Donald Trump pleaded with China's leader Xi Jinping for help to win re-election in 2020, the US president's former national security advisor John Bolton writes in an explosive new behind-the-scenes book, according to excerpts published Wednesday.
Bolton alleges in a blistering critique that Trump's focus on winning a second term was the driving principle of his foreign policy – and that top aides routinely disparaged the Republican leader for his ignorance of basic geopolitical facts.
In excerpts published by The Washington Post, The New York Times and The Wall Street Journal, Bolton also claims Trump repeatedly showed a readiness to overlook Chinese human rights abuses – most strikingly telling Xi the mass internment of Uighur Muslims was "exactly the right thing to do."
At a White House Christmas dinner in 2018, Bolton said Trump asked why the US was sanctioning China over its treatment of Uighurs. China suspects Uighurs, who are predominantly Muslim and culturally and ethnically distinct from the majority Han Chinese population, of harbouring separatist tendencies. In recent years, China has dramatically escalated its campaign against them by detaining more than one million people in internment camps and prisons, which it calls vocational training centres.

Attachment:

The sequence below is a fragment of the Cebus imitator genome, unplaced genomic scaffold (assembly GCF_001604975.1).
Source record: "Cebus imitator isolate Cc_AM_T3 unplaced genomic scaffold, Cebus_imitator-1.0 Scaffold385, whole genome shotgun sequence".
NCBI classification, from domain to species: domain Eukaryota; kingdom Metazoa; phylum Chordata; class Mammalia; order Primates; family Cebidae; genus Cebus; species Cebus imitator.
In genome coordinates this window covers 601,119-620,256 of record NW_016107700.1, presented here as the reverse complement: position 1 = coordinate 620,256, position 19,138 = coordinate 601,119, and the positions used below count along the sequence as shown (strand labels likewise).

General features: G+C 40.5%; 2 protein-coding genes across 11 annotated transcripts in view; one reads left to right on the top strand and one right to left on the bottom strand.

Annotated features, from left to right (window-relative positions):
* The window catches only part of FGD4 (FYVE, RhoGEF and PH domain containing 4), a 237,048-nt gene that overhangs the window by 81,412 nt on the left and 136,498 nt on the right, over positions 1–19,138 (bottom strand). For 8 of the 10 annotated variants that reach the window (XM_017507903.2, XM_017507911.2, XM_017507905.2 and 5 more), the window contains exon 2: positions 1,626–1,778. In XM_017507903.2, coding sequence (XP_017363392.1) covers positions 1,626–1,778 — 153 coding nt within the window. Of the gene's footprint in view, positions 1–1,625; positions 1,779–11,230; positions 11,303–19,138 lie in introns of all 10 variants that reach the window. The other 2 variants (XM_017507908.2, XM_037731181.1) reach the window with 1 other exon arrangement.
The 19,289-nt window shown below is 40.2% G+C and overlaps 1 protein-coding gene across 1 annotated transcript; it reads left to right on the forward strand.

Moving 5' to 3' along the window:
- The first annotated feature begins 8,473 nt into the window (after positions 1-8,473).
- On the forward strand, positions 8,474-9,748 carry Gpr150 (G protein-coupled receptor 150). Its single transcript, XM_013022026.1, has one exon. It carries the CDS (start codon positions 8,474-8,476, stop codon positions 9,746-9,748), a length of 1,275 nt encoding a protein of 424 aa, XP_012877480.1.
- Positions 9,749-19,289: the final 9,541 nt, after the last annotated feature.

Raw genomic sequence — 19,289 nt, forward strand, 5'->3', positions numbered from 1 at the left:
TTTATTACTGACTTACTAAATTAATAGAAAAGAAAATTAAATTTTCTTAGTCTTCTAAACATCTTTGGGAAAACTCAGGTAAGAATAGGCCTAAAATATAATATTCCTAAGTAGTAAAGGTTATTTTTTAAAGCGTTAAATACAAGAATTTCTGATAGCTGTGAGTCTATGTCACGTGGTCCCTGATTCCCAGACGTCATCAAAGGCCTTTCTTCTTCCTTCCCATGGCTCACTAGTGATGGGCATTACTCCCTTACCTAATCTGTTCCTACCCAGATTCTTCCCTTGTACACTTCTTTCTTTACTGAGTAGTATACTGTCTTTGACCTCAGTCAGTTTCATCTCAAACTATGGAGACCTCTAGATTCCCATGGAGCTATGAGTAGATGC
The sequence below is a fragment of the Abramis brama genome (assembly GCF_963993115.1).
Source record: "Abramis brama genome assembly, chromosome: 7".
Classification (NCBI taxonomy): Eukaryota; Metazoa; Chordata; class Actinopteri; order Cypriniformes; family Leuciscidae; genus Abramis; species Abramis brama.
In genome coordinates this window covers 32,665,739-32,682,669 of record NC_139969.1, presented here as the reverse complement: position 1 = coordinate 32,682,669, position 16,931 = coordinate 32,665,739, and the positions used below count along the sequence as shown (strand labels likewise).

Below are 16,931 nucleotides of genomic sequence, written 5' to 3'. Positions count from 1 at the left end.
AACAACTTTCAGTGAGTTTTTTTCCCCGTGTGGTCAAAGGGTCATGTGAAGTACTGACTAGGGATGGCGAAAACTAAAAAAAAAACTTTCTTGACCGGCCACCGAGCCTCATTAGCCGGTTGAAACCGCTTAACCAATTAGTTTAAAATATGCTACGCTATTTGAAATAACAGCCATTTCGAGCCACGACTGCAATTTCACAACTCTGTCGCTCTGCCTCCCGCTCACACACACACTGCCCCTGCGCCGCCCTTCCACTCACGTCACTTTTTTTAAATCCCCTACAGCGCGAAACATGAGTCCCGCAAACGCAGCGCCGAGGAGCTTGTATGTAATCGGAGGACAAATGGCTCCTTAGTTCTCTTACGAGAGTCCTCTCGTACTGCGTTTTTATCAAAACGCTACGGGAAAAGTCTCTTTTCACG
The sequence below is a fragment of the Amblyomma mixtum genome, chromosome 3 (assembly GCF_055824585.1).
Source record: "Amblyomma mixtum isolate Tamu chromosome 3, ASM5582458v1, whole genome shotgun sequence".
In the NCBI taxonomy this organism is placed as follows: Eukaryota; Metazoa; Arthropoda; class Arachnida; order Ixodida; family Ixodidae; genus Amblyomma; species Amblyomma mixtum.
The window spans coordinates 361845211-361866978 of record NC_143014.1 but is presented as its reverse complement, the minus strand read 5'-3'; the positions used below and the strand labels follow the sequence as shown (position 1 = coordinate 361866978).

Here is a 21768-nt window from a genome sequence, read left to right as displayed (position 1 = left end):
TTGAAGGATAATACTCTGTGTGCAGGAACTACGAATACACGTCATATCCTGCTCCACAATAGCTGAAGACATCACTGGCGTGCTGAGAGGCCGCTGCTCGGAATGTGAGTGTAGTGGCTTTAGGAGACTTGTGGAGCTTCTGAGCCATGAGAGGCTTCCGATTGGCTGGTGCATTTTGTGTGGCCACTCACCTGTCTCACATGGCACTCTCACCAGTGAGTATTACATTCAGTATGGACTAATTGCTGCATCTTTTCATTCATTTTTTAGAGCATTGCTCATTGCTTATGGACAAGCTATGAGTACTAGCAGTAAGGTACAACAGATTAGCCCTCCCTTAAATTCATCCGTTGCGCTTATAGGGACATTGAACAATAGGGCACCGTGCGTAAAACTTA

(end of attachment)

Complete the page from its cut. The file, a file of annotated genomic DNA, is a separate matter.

“At the opening dinner of the Osaka G-20 meeting, with only interpreters present, Xi explained to Trump why he was basically building concentration camps in Xinjiang,” Bolton wrote. “According to our interpreter, Trump said that Xi should go ahead with building the camps, which he thought was exactly the right thing to do. "
In a key meeting with Xi last June, Trump "stunningly, turned the conversation to the coming US presidential election, alluding to China’s economic capability to affect the ongoing campaigns, pleading with Xi to ensure he’d win,” Bolton said. “He stressed the importance of farmers, and increased Chinese purchases of soybeans and wheat in the electoral outcome.”
"I am hard-pressed to identify any significant Trump decision during my White House tenure that wasn't driven by re-election calculations," Bolton writes of the real estate magnate turned president, who was impeached in December for seeking dirt from Ukraine on his 2020 Democratic election rival Joe Biden.
"I would print Trump's exact words but the government's prepublication review process has decided otherwise," Bolton says, referring to the requirement months ago that he have his manuscript vetted by US agencies.
In a sign of Trump's anger over the memoir, the Justice Department filed an emergency order late Wednesday seeking a halt to publication, the second time in as many days it has tried to block the book.
Arguing that Bolton failed to allow completion of the vetting, the department urged the court to take action to "prevent the harm to national security that will result if his manuscript is published to the world."
Bolton "broke the law" by divulging "highly classified information," Trump said in a late Wednesday interview with Fox News' Sean Hannity.
The US president turned to personal insults, calling Bolton a “washed-up guy. I gave him a chance."